The death toll in antigovernment demonstrations in Iran rose again yesterday, and government officials in Washington expressed concern that if the demostrators achieve their goal - the overthrow of Shah Mohammad Reza Pahlavi - the ultimate result will be a takeover by a pro-Soviet government.
Major demonstrations were reported in a number of Iranian cities and towns, with the most violent apparently occurring in the western town of Paveh, 23 miles from the Iraqi border.
News agencies quoted a government spokesman as saying 11 demonstrators were killed, but press reports reaching Tehran put the figure at 30 to 40. Sources differed on the identity of the killers. Some said a band of several hundred pro-shah Javanrood tribesmen attacked Paveh no horseback. Others said security police fired on the demonstrators.
Shiite Moslems, who object to the modernization program being pushed by the shah, are leading the oppositionto his government, and it is this that is causing the most concern in Washington.
Iran, with its vast oil wealth, its 1,500-mile border with the Soviet Union and its strategic location on the persian Gulf, is a pivotal state in the East-West power balance. In the last decade, its has bought more than $10 billion worthof arms from the United States.
Without making firm predictions, Washington officials say that the removal of the Shah and the substitution of a fundamentalist Moslem regime would have serious consequences for the stability of that region.
The religious leaders are incapable of managing the process of modernization, in Washington's view, and the inevitable result would be the substitutionof a radical government - following the pattern of event sin Afghanistan.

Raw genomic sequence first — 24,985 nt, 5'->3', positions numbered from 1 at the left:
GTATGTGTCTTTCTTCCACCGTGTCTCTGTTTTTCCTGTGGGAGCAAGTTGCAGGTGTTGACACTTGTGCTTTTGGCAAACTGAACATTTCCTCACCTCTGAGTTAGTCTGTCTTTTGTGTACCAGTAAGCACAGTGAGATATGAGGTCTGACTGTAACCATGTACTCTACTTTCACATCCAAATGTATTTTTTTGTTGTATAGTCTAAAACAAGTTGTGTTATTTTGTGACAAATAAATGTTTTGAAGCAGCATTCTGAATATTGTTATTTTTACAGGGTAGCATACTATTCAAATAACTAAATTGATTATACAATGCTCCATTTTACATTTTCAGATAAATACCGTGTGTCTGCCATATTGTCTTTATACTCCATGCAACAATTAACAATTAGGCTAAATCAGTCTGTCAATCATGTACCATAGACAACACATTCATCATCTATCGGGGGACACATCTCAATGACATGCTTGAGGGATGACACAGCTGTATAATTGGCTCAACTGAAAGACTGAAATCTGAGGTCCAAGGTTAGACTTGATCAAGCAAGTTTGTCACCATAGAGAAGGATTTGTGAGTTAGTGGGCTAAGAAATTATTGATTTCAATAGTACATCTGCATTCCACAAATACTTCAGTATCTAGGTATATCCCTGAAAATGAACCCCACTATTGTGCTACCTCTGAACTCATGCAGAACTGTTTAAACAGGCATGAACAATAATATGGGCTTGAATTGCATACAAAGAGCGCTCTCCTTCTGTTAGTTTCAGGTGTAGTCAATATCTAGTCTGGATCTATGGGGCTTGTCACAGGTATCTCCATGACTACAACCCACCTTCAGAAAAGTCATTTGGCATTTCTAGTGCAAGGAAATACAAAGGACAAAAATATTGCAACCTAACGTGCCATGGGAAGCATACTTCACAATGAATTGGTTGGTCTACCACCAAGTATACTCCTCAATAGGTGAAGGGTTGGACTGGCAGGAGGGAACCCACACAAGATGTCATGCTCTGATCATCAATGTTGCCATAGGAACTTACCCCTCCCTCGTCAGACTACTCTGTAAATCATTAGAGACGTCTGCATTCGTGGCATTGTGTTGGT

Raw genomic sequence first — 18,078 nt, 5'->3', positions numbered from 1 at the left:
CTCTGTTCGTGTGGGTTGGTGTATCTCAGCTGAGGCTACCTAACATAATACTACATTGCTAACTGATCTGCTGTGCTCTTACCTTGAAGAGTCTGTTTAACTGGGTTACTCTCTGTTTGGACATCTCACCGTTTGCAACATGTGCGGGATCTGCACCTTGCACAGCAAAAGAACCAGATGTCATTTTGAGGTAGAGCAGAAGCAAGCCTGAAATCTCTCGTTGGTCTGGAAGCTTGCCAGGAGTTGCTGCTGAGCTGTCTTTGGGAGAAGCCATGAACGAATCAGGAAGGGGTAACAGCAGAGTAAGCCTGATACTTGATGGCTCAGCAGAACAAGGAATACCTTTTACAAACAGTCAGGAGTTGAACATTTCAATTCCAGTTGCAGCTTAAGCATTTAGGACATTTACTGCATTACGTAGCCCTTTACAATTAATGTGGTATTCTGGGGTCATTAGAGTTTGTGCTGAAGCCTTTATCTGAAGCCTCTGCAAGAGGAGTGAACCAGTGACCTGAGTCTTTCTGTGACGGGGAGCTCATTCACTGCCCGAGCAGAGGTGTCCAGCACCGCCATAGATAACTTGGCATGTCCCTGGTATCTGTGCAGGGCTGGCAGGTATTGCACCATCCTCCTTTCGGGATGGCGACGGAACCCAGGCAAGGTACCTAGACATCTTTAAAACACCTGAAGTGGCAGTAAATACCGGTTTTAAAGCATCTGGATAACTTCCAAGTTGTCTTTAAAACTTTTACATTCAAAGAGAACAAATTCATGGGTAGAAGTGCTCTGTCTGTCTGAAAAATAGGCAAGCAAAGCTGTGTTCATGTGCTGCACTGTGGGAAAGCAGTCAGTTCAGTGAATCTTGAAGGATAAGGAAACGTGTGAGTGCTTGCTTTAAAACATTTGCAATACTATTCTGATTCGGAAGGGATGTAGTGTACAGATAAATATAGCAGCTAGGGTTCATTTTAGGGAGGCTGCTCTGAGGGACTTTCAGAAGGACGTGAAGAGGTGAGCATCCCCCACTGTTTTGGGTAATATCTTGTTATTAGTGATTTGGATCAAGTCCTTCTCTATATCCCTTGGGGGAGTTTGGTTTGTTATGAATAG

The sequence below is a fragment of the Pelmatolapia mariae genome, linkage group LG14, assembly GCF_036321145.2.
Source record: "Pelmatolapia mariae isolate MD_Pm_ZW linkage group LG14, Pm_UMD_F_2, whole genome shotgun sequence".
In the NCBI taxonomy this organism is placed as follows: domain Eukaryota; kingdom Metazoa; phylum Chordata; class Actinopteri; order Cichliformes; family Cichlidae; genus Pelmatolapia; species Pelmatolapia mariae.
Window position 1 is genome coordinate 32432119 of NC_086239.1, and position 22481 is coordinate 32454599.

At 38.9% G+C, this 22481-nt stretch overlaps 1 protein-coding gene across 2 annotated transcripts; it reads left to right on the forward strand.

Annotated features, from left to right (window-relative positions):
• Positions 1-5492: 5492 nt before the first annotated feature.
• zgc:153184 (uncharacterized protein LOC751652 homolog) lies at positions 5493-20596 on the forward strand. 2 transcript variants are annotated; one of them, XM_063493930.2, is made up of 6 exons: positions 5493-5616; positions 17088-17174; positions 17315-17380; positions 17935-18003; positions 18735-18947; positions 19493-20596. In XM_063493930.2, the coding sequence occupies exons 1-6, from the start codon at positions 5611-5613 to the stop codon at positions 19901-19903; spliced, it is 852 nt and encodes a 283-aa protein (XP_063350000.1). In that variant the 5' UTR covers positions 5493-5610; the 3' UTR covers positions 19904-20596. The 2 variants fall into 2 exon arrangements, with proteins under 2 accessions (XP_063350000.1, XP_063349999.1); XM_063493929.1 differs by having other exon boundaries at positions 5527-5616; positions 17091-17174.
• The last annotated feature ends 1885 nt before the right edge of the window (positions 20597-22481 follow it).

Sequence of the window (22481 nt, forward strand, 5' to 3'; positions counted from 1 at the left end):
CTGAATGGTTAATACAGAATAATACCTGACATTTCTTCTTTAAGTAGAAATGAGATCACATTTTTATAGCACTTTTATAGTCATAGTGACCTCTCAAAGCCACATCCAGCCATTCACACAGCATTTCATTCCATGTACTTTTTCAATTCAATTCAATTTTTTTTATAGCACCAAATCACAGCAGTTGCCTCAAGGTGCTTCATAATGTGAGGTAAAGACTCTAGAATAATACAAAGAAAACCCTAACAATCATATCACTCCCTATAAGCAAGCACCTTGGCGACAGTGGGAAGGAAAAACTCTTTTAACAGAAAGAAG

The development would destablize the region and put heavy pressure on Saudi Arabia, whose support is necessary for the survival of the moderate Arab governments in the Middle East.
While asserting that the Soviets have an obvious interest in destabilizing the situation, these observers decline to make specific accusations Soviet involvement in the Iranian crisis.
As for the United States, the view appears to be that the American government can do little to aid the shah in what is essentially an internal crisis, but must make clear ita support for him and his government.
For now, in this view, the United States can only hope that the shah will be able to cope with the forces that are splintering his country.
In addition to the fighting at Paveh, major demonstrations were reported yesterday n the Tehran University campus and in the northeastern city Mashad, where 100,000 persons led by Shiite Moslems were said to have staged a protest.
The shah's harassed government was shaken internally when Mohammed Baheri, justice minister, and Manouchehr Azmun, minister of state for executive affairs, resigned from the Cabinet. They were the third and fourth ministers to leave the "national reconciliation" government formed by Prime Minister Jaafar Sharif-Emami on Aug. 27.